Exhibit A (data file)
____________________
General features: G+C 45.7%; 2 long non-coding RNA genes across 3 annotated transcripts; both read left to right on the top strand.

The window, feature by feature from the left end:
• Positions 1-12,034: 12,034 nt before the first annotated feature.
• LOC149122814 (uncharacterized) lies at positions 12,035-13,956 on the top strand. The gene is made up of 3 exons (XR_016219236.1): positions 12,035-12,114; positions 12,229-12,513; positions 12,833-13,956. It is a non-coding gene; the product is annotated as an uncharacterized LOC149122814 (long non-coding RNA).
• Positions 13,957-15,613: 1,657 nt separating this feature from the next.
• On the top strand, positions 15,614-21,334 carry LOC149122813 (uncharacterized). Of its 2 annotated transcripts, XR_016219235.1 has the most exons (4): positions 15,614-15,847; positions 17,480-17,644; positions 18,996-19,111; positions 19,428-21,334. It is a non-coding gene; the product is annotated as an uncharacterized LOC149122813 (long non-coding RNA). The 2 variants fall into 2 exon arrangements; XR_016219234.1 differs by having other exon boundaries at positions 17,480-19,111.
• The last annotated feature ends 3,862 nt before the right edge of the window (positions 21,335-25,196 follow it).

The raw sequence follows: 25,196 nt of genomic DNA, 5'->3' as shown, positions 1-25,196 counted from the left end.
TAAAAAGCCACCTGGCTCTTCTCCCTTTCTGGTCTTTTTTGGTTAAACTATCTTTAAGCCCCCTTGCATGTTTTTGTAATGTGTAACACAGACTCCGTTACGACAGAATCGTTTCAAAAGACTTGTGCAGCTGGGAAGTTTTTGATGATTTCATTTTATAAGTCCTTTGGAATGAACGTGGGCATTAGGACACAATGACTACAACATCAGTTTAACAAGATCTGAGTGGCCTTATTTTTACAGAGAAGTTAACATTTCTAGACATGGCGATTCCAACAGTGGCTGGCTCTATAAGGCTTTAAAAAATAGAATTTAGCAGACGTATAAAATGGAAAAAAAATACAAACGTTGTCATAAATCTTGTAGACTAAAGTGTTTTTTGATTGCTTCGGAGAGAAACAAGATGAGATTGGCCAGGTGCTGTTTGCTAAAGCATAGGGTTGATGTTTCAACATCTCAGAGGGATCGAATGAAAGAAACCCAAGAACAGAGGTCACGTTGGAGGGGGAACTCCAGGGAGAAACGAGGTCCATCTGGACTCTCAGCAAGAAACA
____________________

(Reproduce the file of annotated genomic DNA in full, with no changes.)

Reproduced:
General features: G+C 45.7%; 2 long non-coding RNA genes across 3 annotated transcripts; both read left to right on the top strand.

The window, feature by feature from the left end:
• Positions 1-12,034: 12,034 nt before the first annotated feature.
• LOC149122814 (uncharacterized) lies at positions 12,035-13,956 on the top strand. The gene is made up of 3 exons (XR_016219236.1): positions 12,035-12,114; positions 12,229-12,513; positions 12,833-13,956. It is a non-coding gene; the product is annotated as an uncharacterized LOC149122814 (long non-coding RNA).
• Positions 13,957-15,613: 1,657 nt separating this feature from the next.
• On the top strand, positions 15,614-21,334 carry LOC149122813 (uncharacterized). Of its 2 annotated transcripts, XR_016219235.1 has the most exons (4): positions 15,614-15,847; positions 17,480-17,644; positions 18,996-19,111; positions 19,428-21,334. It is a non-coding gene; the product is annotated as an uncharacterized LOC149122813 (long non-coding RNA). The 2 variants fall into 2 exon arrangements; XR_016219234.1 differs by having other exon boundaries at positions 17,480-19,111.
• The last annotated feature ends 3,862 nt before the right edge of the window (positions 21,335-25,196 follow it).

The raw sequence follows: 25,196 nt of genomic DNA, 5'->3' as shown, positions 1-25,196 counted from the left end.
TAAAAAGCCACCTGGCTCTTCTCCCTTTCTGGTCTTTTTTGGTTAAACTATCTTTAAGCCCCCTTGCATGTTTTTGTAATGTGTAACACAGACTCCGTTACGACAGAATCGTTTCAAAAGACTTGTGCAGCTGGGAAGTTTTTGATGATTTCATTTTATAAGTCCTTTGGAATGAACGTGGGCATTAGGACACAATGACTACAACATCAGTTTAACAAGATCTGAGTGGCCTTATTTTTACAGAGAAGTTAACATTTCTAGACATGGCGATTCCAACAGTGGCTGGCTCTATAAGGCTTTAAAAAATAGAATTTAGCAGACGTATAAAATGGAAAAAAAATACAAACGTTGTCATAAATCTTGTAGACTAAAGTGTTTTTTGATTGCTTCGGAGAGAAACAAGATGAGATTGGCCAGGTGCTGTTTGCTAAAGCATAGGGTTGATGTTTCAACATCTCAGAGGGATCGAATGAAAGAAACCCAAGAACAGAGGTCACGTTGGAGGGGGAACTCCAGGGAGAAACGAGGTCCATCTGGACTCTCAGCAAGAAACA